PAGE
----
Overdrive Extra

Jack Roberts

Is EGR doomed?

| December 18, 2012

I spend a lot of time on airplanes. But sometimes, we get visitors here in our our Tuscaloosa, Ala., headquarters. Such was the case last week when representatives from Chevron Lubricants came calling.

The gist of the presentation CCJ and Overdrive editors attended was on PC-11 – the new oil category shaping up for the eventual Greenhouse Gas Emissions Regulations (GHG) that will take affect in 2017.

But lost in that conversation was a little nugget of information that I found interesting: From available evidence, it appears that Exhaust Gas Recirculation technology (EGR) will be dialed down considerably – or perhaps even done away with entirely on the diesel engines that will be introduced to meet those GHG requirements.

Those engines are on the drawing boards today. And competition among manufacturers will be predictably fierce – as always. So, although there are a handful of people on the planet who know the specifics of those various engine designs, don’t expect any of them to start talking any time soon.

It’s worth remembering that the emission equipment on today’s engines are essentially add-on components. Manufacturers – for the most part – were unable to commit to all-new engine designs within the time frame in order to meet 2007 and 2010 regulations. They were forced to make their existing engine platforms perform up to the proposed standards – and by and large did so with impressive results.

The next generation of diesel truck engines are — as this is written — being designed from a clean sheet of paper with GHG and fuel economy standards as primary goals. As such, the engineers will have a lot more freedom to incorporate new technology into those designs. This includes highly-advanced Selective Catalytic Reductions (SCR) systems that could eliminate the need to pump any exhaust smoke back into the combustion chamber in order to burn up particulate matter.

Engines are like people; They need air to breathe. And the better the quality of air they get, the better they perform. So less smoke — or no smoke — in the combustion system will be a welcome return to the good old days for many an owner-operator and fleet manager. And while it’s way to early right now to make any bold predictions on how these next-generation engines will perform, the preliminary evidence indicates they will be a huge stride forward in terms of technology, power and fuel economy.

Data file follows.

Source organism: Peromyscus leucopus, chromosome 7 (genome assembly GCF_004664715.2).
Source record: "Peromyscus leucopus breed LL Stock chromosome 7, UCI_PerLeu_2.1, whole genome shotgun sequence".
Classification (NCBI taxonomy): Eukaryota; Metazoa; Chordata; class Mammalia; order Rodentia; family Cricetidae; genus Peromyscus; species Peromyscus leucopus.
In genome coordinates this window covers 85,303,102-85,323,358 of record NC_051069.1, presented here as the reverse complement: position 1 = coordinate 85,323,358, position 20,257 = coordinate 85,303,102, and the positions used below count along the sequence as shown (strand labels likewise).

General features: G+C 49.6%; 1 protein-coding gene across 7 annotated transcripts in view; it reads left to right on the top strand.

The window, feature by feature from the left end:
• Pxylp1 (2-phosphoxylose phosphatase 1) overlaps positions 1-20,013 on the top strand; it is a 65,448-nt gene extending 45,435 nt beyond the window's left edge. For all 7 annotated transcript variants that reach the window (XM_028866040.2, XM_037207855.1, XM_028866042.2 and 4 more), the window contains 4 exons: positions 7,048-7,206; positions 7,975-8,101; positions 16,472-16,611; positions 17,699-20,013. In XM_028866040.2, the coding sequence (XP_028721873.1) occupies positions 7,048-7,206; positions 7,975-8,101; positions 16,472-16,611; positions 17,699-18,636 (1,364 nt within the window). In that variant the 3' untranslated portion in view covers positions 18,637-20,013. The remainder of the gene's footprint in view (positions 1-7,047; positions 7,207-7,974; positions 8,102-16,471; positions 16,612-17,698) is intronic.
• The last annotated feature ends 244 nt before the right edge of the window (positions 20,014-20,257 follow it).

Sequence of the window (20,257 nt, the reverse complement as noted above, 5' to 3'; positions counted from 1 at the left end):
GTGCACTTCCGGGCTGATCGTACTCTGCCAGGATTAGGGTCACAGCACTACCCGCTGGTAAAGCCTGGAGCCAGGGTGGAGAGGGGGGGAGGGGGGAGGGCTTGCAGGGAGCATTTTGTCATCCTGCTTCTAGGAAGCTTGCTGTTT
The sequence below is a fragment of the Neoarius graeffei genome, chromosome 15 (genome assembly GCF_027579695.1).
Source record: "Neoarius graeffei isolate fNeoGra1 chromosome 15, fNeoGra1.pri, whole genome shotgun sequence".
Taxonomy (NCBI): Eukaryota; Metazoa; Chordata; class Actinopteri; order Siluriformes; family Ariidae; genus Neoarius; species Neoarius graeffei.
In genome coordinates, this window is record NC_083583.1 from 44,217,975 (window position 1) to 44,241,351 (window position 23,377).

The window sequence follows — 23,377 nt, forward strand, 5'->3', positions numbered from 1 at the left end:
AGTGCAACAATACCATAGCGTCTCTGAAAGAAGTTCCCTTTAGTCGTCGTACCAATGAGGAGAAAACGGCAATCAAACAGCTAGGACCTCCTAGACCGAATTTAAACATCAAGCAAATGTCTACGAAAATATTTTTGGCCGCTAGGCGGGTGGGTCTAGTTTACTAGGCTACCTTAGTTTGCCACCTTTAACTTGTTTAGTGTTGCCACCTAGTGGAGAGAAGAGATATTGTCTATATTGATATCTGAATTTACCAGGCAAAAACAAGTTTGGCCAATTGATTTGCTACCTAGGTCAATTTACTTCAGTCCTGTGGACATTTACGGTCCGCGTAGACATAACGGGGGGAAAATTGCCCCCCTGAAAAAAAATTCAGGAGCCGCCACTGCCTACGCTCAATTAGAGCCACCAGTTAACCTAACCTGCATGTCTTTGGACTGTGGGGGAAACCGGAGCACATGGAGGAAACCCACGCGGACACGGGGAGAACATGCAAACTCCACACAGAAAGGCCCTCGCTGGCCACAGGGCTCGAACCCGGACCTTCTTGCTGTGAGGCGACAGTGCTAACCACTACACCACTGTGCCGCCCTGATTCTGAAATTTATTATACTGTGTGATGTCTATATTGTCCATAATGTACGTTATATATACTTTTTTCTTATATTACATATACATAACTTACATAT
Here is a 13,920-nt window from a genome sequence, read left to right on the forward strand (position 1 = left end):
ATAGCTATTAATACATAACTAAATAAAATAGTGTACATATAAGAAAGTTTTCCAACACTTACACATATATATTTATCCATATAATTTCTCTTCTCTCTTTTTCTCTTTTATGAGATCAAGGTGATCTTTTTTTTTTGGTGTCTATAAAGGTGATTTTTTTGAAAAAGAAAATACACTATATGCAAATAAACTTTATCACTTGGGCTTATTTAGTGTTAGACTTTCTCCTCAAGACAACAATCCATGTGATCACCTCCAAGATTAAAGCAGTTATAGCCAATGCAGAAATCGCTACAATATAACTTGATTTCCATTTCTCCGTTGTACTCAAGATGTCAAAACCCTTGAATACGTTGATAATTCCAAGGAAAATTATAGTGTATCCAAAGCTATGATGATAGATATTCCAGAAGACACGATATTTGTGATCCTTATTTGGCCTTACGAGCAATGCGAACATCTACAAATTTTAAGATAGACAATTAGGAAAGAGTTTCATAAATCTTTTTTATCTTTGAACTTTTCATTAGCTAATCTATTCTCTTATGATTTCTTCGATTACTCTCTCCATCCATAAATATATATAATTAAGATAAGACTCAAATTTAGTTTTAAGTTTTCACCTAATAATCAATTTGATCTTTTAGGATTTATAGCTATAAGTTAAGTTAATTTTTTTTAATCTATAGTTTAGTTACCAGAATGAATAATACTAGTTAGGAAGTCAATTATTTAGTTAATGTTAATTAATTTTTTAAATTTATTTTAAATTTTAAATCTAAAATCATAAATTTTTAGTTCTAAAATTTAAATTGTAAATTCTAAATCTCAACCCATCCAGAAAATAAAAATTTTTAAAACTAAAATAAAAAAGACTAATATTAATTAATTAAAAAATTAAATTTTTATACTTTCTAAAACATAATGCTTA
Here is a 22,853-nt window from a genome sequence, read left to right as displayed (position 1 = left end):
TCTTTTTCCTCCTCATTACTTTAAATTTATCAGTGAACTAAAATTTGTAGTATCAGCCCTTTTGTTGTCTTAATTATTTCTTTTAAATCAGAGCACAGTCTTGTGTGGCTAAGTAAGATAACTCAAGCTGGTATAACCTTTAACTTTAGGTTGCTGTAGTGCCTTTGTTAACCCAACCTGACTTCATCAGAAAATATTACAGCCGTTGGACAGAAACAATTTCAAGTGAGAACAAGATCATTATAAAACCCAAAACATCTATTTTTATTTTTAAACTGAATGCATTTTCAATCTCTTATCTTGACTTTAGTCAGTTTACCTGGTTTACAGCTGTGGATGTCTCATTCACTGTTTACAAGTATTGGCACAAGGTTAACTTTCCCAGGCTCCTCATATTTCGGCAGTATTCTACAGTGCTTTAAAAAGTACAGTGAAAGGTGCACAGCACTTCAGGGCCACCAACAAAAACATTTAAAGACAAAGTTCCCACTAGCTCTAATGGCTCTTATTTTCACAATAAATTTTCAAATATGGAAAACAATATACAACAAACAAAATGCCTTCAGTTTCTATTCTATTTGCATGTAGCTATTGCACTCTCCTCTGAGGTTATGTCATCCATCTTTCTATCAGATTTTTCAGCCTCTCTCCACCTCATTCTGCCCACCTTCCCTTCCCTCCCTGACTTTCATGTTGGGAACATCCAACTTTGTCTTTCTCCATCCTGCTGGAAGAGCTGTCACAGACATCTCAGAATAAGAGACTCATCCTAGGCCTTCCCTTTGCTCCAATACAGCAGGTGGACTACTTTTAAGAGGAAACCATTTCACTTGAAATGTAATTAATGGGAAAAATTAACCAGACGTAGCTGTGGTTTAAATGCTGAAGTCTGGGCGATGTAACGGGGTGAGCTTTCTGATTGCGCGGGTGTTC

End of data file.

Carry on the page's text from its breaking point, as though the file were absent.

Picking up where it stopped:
• jescott418

    My concern as a owner operator is not just initial added costs. But also the added costs over the life of a engine. Anytime you add parts you add another potential expense to replace that part. I have not talked to a single technician that does not think the after treatment products on engine today will be huge expenses for someone down the road.

  • http://www.facebook.com/people/Gordon-Alkire/1842744749 Gordon Alkire

    Every time the government gets involved in anything in the private sector the whole thing goes FUBAR..

  • http://www.facebook.com/cw.thomas Christopher Thomas

    Seems to me these manufacturers would be in a rush to get a non-EGR diesel that meets 2014 GHG regulations on the market, after all they are losing huge profits in warranty claims on these engines! Natural gas seems like a possible route to try, but once again, either solution is expensive and has a lot more maintenance involved in the process. Once again, the old adage that freight prices MUST come up if we are going to be able to remain independents in the industry!

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